According to various sources, the FCC has voted to propose scrapping the radio-TV cross-ownership rules, but leave in place the radio and TV local market ownership caps and essentially preserve the FCC's attempted loosening of the newspaper-broadcast cross-ownership rules, which the FCC tried to do under Republican Chairman Kevin Martin.
A highly placed FCC source said Wednesday (Dec. 21) that the item was essentially the same as the one circulated by the chairman.
The commissioners were preparing their statements at press time, but it was supposed to include some strong and not-so-strong support for some parts, ane likely a dissent or concurrence or two.
The Notice of Proposed Rulemaking (NPRM) was voted by the commissioners on circulation rather that waiting for the next public meeting, which means retiring Commissioner Michael Copps was able to weigh in on an issue near and dear to his heart.
A final order will likely be scheduled for that public vote sometime in the first part of next year, after a sufficient notice and comment period on the proposed changes.
That is particularly important since a lack of sufficient notice was one of the reasons the Third Circuit Court of appeals gave for throwing out parts of the FCC's 2007 decision under then chairman Kevin Martin to loosen the newspaper-broadcast crossownership rules.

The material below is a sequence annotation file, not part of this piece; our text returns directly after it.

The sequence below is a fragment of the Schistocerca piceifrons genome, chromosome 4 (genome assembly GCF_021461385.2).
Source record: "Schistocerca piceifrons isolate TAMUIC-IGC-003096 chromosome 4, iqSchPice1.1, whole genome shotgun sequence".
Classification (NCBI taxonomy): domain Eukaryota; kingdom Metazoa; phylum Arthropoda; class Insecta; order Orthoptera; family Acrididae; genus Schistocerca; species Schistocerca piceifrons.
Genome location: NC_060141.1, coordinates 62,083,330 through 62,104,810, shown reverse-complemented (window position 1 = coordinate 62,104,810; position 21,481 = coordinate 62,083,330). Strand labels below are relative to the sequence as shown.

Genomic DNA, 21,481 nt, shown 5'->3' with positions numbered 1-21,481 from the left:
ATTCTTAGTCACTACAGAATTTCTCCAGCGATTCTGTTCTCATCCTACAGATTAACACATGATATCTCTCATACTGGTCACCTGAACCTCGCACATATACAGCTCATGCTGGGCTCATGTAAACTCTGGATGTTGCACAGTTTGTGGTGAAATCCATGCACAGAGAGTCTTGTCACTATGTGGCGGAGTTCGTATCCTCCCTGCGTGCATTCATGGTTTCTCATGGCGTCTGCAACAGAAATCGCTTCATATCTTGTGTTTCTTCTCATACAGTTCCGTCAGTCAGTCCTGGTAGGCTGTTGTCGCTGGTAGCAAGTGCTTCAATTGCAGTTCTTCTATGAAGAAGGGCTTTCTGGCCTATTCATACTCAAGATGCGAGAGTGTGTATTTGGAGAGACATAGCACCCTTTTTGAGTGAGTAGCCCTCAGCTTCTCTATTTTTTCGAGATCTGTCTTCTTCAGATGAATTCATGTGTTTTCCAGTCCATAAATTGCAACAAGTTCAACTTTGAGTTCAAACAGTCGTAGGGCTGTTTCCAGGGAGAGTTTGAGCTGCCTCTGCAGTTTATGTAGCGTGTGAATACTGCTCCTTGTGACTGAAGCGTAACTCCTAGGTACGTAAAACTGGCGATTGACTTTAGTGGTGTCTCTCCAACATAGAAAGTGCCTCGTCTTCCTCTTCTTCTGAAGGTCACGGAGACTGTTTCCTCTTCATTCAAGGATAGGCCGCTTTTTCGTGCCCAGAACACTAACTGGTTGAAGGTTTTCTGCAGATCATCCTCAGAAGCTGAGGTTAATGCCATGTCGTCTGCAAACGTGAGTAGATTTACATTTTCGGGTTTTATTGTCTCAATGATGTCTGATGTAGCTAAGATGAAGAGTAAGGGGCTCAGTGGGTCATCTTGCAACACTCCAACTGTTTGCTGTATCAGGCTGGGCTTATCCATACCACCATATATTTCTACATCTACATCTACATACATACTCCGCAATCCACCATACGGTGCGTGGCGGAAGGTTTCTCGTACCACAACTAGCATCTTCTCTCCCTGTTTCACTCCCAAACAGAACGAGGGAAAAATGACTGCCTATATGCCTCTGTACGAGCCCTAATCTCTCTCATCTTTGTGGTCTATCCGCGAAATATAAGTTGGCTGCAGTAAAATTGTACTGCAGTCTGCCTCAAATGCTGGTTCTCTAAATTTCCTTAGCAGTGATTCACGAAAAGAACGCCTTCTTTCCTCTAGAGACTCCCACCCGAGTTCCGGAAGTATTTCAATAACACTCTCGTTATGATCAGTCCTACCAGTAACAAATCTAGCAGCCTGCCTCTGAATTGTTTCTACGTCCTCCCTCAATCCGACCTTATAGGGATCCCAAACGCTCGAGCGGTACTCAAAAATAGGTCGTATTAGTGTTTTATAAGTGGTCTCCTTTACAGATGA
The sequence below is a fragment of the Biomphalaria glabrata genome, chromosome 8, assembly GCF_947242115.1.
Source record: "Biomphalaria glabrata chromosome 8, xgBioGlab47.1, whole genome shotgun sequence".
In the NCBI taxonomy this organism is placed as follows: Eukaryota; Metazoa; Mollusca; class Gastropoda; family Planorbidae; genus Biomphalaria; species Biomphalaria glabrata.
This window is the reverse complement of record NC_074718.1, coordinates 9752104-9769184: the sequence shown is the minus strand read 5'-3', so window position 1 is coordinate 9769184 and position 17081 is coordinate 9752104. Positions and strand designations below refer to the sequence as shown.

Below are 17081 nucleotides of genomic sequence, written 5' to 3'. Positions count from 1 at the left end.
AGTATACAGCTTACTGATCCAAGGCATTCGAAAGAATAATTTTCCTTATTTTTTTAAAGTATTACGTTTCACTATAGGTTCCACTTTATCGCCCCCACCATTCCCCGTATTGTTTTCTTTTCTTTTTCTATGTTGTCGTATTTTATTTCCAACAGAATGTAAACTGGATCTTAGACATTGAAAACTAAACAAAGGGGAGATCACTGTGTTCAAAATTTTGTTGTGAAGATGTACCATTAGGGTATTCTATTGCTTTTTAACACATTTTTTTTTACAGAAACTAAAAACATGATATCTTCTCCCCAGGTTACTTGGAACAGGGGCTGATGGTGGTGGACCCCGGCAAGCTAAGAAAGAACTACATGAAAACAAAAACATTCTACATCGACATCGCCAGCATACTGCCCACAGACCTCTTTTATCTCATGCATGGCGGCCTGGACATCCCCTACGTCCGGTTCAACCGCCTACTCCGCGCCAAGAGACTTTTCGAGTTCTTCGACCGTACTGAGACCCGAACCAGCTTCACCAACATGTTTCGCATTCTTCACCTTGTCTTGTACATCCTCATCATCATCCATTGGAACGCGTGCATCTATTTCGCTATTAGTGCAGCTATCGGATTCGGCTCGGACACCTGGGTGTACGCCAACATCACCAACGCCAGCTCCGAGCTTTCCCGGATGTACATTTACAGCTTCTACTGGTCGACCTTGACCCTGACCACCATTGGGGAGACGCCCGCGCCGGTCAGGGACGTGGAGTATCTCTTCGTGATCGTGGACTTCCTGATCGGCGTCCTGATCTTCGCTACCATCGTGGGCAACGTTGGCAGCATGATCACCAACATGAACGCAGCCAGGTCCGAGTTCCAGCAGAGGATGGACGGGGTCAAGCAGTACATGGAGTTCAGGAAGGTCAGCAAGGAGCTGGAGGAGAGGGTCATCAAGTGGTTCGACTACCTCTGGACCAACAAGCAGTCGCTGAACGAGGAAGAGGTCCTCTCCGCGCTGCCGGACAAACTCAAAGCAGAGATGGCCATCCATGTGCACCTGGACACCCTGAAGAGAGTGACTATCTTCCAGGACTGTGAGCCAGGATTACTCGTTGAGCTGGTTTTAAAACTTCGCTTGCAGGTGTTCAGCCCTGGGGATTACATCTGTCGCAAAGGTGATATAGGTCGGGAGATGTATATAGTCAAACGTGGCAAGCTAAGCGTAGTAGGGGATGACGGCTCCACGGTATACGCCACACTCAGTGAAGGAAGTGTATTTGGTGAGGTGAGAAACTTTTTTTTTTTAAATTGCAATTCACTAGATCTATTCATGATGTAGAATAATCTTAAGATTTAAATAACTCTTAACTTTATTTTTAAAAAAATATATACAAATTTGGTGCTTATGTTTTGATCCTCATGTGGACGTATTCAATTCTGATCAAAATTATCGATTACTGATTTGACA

While the NPRM basically reinstates the Martin plan of making combos between TV stations and newspapers in the top 20 markets presumptively in the public interest, it does put out for comment the Martin four-part test for determining whether such combos should be allowed and whether they should be the criteria.
That test is "the extent to which the combination will increase the amount of local news in the market; whether each media outlet in the combination will exercise independent news judgment; the level of concentration in the DMA; and the financial condition of the newspaper or broadcast station, and whether the new owner plans to invest in newsroom operations if either outlet is in financial distress."
Broadcasters have not been happy with the news that the local market caps are not scheduled to be lifted, or that the newspaper-broadcast cross-ownership ban is not being scrapped altogether, even though a bipartisan trio of former FCC chairmen conceded to C-SPAN that they thought the ban should be scrapped but did not propose doing so for political reasons.
Broadcasters have argued that the local caps are an artifact of a bygone era that prevent them from competing more cost-effectively in a media landscape remade by digital delivery.
The NPRM is a follow-up to the Notice of Inquiry on the commission's quadrennial media ownership reg review, which is required by Congress. But it is also responsive to the Third Circuit's remand of the Martin plan to loosen the newspaper-broadcast cross-ownership ban. The court said the FCC had not given that change adequate notice or opportunity for comment. But it had no problem with Martin's decision not to loosen the other media ownership rules.
Also as part of the NPRM, the FCC will ask whether shared services agreements and other joint TV station operating agreements violate those local market station limits the FCC is keeping in place. Cable operators, led by the American Cable Association, have argued that agreements are a way to sidestep the rules and provide broadcasters with unfair bargaining power in retrans deals.
Small market TV station representatives met with commission staffers this week to make the case that they need those joint agreements to help preserve local programming, particularly local news.